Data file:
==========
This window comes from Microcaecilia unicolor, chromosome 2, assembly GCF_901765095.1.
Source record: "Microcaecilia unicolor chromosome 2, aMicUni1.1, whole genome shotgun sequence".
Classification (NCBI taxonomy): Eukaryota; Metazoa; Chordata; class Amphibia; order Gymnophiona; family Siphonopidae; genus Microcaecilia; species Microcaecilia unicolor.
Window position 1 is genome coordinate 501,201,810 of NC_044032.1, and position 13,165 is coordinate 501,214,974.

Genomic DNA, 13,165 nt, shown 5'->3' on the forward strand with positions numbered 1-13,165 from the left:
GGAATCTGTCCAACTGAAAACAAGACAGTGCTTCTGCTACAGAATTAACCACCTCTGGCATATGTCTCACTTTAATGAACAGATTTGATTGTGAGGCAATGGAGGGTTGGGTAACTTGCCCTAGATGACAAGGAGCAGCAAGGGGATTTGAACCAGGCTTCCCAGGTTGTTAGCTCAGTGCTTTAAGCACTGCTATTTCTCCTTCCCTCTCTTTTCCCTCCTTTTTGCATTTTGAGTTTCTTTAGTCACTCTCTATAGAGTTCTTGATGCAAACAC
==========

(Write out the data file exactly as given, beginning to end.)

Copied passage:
This window comes from Microcaecilia unicolor, chromosome 2, assembly GCF_901765095.1.
Source record: "Microcaecilia unicolor chromosome 2, aMicUni1.1, whole genome shotgun sequence".
Classification (NCBI taxonomy): Eukaryota; Metazoa; Chordata; class Amphibia; order Gymnophiona; family Siphonopidae; genus Microcaecilia; species Microcaecilia unicolor.
Window position 1 is genome coordinate 501,201,810 of NC_044032.1, and position 13,165 is coordinate 501,214,974.

Genomic DNA, 13,165 nt, shown 5'->3' on the forward strand with positions numbered 1-13,165 from the left:
GGAATCTGTCCAACTGAAAACAAGACAGTGCTTCTGCTACAGAATTAACCACCTCTGGCATATGTCTCACTTTAATGAACAGATTTGATTGTGAGGCAATGGAGGGTTGGGTAACTTGCCCTAGATGACAAGGAGCAGCAAGGGGATTTGAACCAGGCTTCCCAGGTTGTTAGCTCAGTGCTTTAAGCACTGCTATTTCTCCTTCCCTCTCTTTTCCCTCCTTTTTGCATTTTGAGTTTCTTTAGTCACTCTCTATAGAGTTCTTGATGCAAACAC